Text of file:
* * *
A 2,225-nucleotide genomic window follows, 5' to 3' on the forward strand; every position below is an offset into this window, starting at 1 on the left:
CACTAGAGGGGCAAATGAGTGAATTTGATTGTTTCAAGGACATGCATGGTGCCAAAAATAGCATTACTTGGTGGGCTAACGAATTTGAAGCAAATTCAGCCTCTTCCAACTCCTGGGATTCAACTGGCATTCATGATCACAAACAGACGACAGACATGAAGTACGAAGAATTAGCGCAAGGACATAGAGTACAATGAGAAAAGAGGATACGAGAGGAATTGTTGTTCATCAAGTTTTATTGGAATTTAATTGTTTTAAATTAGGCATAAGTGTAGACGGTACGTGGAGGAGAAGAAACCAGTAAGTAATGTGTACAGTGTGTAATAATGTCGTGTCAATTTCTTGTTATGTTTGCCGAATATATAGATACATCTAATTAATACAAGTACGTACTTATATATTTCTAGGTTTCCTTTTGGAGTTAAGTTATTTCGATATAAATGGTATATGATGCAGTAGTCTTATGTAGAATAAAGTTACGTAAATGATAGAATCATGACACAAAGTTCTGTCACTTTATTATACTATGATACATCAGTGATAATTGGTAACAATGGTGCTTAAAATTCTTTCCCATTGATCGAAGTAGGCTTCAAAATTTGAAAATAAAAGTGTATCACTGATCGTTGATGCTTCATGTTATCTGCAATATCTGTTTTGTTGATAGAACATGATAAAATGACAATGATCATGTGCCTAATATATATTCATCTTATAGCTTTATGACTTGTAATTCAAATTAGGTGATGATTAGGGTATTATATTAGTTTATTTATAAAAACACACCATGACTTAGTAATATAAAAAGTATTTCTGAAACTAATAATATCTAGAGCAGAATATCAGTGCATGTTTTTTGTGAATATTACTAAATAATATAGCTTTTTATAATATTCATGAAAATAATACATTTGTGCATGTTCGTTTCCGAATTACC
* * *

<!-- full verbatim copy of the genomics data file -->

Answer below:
A 2,225-nucleotide genomic window follows, 5' to 3' on the forward strand; every position below is an offset into this window, starting at 1 on the left:
CACTAGAGGGGCAAATGAGTGAATTTGATTGTTTCAAGGACATGCATGGTGCCAAAAATAGCATTACTTGGTGGGCTAACGAATTTGAAGCAAATTCAGCCTCTTCCAACTCCTGGGATTCAACTGGCATTCATGATCACAAACAGACGACAGACATGAAGTACGAAGAATTAGCGCAAGGACATAGAGTACAATGAGAAAAGAGGATACGAGAGGAATTGTTGTTCATCAAGTTTTATTGGAATTTAATTGTTTTAAATTAGGCATAAGTGTAGACGGTACGTGGAGGAGAAGAAACCAGTAAGTAATGTGTACAGTGTGTAATAATGTCGTGTCAATTTCTTGTTATGTTTGCCGAATATATAGATACATCTAATTAATACAAGTACGTACTTATATATTTCTAGGTTTCCTTTTGGAGTTAAGTTATTTCGATATAAATGGTATATGATGCAGTAGTCTTATGTAGAATAAAGTTACGTAAATGATAGAATCATGACACAAAGTTCTGTCACTTTATTATACTATGATACATCAGTGATAATTGGTAACAATGGTGCTTAAAATTCTTTCCCATTGATCGAAGTAGGCTTCAAAATTTGAAAATAAAAGTGTATCACTGATCGTTGATGCTTCATGTTATCTGCAATATCTGTTTTGTTGATAGAACATGATAAAATGACAATGATCATGTGCCTAATATATATTCATCTTATAGCTTTATGACTTGTAATTCAAATTAGGTGATGATTAGGGTATTATATTAGTTTATTTATAAAAACACACCATGACTTAGTAATATAAAAAGTATTTCTGAAACTAATAATATCTAGAGCAGAATATCAGTGCATGTTTTTTGTGAATATTACTAAATAATATAGCTTTTTATAATATTCATGAAAATAATACATTTGTGCATGTTCGTTTCCGAATTACC